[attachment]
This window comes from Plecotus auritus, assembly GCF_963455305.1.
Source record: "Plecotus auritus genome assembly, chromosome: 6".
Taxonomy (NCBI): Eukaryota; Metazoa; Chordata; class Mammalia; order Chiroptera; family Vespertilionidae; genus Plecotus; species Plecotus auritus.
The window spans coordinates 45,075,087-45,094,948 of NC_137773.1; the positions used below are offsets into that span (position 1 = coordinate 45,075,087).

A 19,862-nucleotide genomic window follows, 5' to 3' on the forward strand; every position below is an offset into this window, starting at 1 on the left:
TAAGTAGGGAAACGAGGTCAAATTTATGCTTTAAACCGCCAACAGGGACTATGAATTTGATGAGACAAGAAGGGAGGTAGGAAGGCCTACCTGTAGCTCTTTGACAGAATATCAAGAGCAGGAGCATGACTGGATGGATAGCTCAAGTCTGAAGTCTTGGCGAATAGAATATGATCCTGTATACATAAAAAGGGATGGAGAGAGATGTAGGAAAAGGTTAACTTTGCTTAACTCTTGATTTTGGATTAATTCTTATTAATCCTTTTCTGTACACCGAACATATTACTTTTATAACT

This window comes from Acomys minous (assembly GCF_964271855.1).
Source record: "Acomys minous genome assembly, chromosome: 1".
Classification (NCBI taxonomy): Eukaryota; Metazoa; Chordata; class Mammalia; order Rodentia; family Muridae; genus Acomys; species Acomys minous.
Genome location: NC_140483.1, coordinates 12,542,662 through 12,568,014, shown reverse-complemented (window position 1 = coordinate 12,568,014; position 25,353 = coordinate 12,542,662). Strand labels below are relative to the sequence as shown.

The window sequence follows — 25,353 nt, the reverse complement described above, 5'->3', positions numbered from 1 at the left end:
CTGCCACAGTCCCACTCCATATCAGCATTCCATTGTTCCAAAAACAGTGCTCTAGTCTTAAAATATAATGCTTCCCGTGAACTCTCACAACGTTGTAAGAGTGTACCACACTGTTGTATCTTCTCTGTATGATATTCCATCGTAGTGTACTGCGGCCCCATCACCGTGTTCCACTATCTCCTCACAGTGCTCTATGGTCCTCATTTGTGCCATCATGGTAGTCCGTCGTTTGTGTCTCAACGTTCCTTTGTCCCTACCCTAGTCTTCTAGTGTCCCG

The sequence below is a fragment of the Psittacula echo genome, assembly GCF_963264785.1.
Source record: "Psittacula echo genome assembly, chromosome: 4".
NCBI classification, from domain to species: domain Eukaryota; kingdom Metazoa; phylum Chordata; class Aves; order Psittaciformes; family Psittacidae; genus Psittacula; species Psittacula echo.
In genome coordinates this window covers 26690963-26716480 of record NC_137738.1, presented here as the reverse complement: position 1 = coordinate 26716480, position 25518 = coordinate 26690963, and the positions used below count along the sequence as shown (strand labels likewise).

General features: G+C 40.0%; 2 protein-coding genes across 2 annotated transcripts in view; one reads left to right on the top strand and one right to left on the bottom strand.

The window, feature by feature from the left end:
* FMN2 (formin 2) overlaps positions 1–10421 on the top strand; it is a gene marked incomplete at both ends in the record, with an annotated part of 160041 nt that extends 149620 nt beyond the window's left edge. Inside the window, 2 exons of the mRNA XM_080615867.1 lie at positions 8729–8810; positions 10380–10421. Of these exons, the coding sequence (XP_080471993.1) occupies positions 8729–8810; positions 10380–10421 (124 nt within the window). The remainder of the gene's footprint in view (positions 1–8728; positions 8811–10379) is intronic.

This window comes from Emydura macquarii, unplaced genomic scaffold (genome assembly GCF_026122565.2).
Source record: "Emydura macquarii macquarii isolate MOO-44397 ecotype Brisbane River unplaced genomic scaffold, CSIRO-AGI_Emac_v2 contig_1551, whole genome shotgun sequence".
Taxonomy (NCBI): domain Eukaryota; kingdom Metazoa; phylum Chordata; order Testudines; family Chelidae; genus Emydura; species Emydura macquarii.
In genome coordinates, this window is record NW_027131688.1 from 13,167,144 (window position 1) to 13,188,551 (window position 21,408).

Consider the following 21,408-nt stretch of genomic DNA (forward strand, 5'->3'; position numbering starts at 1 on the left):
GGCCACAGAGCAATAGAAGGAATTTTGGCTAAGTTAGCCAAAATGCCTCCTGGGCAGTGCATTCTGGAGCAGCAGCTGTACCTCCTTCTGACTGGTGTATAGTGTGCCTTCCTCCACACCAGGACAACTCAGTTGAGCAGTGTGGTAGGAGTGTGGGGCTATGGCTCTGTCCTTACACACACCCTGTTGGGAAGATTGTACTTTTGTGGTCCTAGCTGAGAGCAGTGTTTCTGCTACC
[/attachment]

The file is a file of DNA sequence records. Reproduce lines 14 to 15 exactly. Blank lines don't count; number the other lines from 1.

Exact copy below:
Source record: "Psittacula echo genome assembly, chromosome: 4".
NCBI classification, from domain to species: domain Eukaryota; kingdom Metazoa; phylum Chordata; class Aves; order Psittaciformes; family Psittacidae; genus Psittacula; species Psittacula echo.